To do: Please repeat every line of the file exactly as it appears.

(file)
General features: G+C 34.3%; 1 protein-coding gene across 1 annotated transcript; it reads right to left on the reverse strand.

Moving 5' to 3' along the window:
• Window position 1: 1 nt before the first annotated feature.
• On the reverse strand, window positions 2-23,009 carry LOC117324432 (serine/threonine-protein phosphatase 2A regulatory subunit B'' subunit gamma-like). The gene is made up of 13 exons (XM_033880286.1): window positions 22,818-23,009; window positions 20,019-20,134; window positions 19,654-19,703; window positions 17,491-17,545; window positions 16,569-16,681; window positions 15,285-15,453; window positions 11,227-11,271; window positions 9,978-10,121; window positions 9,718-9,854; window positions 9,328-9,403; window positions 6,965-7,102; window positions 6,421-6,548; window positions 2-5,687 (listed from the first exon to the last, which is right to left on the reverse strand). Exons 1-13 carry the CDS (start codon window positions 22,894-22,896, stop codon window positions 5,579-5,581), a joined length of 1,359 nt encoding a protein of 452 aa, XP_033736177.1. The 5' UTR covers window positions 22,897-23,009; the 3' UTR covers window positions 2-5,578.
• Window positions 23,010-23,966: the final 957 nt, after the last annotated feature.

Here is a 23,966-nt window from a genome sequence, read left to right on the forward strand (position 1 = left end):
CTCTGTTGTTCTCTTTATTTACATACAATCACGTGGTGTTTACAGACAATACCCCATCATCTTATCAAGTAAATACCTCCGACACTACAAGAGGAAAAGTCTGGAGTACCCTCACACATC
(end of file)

General features: G+C 34.3%; 1 protein-coding gene across 1 annotated transcript; it reads right to left on the reverse strand.

Moving 5' to 3' along the window:
• Window position 1: 1 nt before the first annotated feature.
• On the reverse strand, window positions 2-23,009 carry LOC117324432 (serine/threonine-protein phosphatase 2A regulatory subunit B'' subunit gamma-like). The gene is made up of 13 exons (XM_033880286.1): window positions 22,818-23,009; window positions 20,019-20,134; window positions 19,654-19,703; window positions 17,491-17,545; window positions 16,569-16,681; window positions 15,285-15,453; window positions 11,227-11,271; window positions 9,978-10,121; window positions 9,718-9,854; window positions 9,328-9,403; window positions 6,965-7,102; window positions 6,421-6,548; window positions 2-5,687 (listed from the first exon to the last, which is right to left on the reverse strand). Exons 1-13 carry the CDS (start codon window positions 22,894-22,896, stop codon window positions 5,579-5,581), a joined length of 1,359 nt encoding a protein of 452 aa, XP_033736177.1. The 5' UTR covers window positions 22,897-23,009; the 3' UTR covers window positions 2-5,578.
• Window positions 23,010-23,966: the final 957 nt, after the last annotated feature.

Here is a 23,966-nt window from a genome sequence, read left to right on the forward strand (position 1 = left end):
CTCTGTTGTTCTCTTTATTTACATACAATCACGTGGTGTTTACAGACAATACCCCATCATCTTATCAAGTAAATACCTCCGACACTACAAGAGGAAAAGTCTGGAGTACCCTCACACATC